Artificial Groundwater Recharge in Iraq through Rainwater Harvesting (Case Study)
Engineering and Technology Journal,
2013, Volume 31, Issue 6, Pages 1069-1080
AbstractGroundwater is considered as an important source of water supply in Iraq, so it is need replenishing by any way of recharging. The most important way for recharging the groundwater is by rainwater harvesting. The part of rainfall which losses as surface runoff can be store during the monsoon in collecting reservoirs (such as ponds or tanks) and use it when required. This study deals with the way of harvesting rainwater that falls on the land for the replenishment the groundwater and use it in the dry seasons.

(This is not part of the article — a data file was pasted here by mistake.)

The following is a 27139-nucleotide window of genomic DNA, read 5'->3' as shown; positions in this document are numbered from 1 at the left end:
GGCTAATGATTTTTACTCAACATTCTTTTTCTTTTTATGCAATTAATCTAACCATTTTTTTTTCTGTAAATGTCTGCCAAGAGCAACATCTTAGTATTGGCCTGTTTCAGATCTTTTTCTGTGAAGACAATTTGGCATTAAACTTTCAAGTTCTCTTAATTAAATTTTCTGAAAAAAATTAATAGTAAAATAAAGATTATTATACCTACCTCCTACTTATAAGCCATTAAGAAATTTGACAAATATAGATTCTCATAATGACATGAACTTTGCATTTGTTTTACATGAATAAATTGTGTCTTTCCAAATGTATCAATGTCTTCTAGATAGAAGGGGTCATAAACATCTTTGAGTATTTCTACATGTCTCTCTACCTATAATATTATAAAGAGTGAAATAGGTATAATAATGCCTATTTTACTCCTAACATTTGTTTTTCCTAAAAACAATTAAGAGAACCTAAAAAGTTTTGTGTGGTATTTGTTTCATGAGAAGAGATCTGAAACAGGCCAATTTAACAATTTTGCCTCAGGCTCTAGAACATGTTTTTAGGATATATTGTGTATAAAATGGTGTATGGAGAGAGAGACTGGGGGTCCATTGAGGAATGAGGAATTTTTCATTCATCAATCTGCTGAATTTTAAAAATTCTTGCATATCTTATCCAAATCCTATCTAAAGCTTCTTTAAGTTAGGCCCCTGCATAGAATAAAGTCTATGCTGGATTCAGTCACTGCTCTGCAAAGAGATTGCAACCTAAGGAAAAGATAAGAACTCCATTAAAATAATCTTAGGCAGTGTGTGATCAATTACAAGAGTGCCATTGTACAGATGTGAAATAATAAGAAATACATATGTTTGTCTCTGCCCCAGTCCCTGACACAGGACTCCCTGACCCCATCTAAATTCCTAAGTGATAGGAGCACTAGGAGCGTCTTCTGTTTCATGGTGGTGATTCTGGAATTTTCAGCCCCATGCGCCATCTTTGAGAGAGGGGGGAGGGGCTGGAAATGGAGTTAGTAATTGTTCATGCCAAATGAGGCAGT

According to availability of recommended potential for successful artificial recharge projects, a site was selected in the Jolak basin north of Karkuk city, north of Iraq. The area is about 400 km2. Since the occurrence of rainfall in the north of Iraq is mostly limited to about five or six months in a year, so the recharge to ground water reservoir is restricted to this period only. The surplus rainwater is assumed to be collected in the several suggested collecting rectangular ponds to catch monsoon rains (storing a fraction of runoff). This water can then be diverted to the aquifer through recharge wells (which already exist in the study area) and replenish falling groundwater table by pumping the stored water. Ponds need to be lined to stop water from seeping out. Plastic lining has proved to be appropriate mainly because of low cost and reliability of the material , so it is suggested to be use in the lining of the ponds. Also the ponds are suggested to be cover during groundwater recharging in order to stop water from being lost into the air by evaporation. A computer software known as Groundwater Molding System (GMS) has been used in the present study to simulate the water conveyance from the collecting ponds to the underground reservoirs by wells. Results indicated that movement of surface water into the groundwater was predominantly an effective process. It can be shown also, that collecting ponds were a key driver of surface water into the subsurface along the study area.
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